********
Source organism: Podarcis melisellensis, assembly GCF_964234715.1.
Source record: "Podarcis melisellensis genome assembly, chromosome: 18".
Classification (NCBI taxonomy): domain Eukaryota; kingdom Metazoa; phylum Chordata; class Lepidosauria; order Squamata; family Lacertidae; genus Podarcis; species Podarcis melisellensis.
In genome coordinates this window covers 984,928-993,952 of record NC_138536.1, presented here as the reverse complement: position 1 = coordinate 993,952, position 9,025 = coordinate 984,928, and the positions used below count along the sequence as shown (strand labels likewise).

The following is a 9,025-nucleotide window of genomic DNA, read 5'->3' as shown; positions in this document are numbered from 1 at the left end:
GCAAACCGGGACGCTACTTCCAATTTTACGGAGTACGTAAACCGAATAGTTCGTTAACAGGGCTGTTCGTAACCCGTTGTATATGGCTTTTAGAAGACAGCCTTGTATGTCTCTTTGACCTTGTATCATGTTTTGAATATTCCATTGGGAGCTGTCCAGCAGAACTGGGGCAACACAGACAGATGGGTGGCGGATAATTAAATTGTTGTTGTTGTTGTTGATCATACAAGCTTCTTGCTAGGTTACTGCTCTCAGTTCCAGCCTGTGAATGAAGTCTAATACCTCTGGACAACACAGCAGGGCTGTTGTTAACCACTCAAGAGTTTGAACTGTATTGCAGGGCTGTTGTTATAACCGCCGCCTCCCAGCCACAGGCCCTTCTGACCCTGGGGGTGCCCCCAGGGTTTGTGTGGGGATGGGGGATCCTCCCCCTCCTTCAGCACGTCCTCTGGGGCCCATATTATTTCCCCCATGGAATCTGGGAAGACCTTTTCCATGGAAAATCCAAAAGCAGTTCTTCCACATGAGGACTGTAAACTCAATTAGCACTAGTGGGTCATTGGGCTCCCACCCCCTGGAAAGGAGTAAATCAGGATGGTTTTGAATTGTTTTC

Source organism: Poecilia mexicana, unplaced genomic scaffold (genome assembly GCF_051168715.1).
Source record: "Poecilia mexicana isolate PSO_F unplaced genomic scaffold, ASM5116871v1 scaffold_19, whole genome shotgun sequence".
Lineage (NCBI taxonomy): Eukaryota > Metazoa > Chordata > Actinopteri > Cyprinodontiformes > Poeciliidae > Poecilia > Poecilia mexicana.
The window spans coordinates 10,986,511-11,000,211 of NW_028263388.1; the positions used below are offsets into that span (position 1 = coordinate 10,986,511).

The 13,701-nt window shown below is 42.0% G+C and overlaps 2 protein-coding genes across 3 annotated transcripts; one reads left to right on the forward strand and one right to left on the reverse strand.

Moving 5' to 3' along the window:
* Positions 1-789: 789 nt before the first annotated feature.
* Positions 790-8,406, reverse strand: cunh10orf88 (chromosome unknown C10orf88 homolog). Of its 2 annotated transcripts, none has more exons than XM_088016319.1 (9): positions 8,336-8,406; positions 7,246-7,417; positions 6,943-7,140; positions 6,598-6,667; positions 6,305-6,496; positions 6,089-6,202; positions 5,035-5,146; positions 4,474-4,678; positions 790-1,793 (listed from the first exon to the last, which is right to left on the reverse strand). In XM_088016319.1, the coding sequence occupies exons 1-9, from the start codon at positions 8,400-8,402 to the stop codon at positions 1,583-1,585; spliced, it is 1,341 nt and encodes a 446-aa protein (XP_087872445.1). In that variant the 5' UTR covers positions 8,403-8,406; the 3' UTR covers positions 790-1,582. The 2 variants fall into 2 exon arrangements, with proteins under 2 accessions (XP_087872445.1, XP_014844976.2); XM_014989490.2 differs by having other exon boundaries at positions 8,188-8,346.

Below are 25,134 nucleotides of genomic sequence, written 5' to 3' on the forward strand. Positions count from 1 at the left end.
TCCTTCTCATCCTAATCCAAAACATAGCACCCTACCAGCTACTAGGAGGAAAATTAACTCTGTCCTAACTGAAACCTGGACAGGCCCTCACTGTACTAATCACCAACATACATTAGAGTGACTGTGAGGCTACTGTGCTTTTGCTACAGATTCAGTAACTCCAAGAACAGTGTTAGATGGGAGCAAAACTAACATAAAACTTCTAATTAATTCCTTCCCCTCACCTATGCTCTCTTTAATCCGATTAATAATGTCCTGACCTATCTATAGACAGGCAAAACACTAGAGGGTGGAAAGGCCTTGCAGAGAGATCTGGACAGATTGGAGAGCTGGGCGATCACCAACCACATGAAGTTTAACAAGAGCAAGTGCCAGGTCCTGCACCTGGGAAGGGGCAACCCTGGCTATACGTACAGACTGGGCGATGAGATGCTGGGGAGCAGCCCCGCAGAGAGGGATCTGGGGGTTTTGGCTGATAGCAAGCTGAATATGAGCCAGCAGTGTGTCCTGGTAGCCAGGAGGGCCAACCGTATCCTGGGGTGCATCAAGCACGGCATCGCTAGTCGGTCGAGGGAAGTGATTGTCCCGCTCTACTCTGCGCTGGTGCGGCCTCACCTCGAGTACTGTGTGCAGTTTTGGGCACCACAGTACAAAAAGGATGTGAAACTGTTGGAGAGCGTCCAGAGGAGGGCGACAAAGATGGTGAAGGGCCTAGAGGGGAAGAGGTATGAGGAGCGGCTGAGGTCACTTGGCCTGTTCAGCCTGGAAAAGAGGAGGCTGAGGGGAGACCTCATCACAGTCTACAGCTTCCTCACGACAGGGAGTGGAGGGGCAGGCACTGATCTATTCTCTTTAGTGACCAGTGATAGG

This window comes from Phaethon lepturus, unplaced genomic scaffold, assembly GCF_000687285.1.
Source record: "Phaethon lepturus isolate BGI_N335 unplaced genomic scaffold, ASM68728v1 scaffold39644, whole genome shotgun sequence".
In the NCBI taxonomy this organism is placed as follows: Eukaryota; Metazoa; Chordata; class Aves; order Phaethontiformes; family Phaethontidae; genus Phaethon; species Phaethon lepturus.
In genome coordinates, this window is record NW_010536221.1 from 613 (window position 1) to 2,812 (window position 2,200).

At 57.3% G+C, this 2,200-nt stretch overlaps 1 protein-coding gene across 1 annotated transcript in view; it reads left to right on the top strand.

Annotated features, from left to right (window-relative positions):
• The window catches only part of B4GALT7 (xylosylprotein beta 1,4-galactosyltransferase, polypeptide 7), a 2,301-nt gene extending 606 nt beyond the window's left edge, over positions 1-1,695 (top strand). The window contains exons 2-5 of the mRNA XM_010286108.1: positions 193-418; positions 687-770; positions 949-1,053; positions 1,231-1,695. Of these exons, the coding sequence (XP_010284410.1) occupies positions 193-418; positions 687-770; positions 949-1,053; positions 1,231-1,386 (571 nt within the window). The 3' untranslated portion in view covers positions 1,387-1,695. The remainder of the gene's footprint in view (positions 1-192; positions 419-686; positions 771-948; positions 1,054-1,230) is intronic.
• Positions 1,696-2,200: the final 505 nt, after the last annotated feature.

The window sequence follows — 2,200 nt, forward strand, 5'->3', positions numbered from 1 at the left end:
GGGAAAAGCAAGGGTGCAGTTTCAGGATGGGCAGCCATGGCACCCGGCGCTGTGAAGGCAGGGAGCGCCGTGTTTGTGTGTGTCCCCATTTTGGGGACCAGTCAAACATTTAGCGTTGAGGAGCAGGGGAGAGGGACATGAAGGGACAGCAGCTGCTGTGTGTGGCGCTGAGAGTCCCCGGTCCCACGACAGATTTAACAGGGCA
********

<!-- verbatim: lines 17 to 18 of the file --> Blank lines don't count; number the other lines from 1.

This window comes from Phaethon lepturus, unplaced genomic scaffold, assembly GCF_000687285.1.
Source record: "Phaethon lepturus isolate BGI_N335 unplaced genomic scaffold, ASM68728v1 scaffold39644, whole genome shotgun sequence".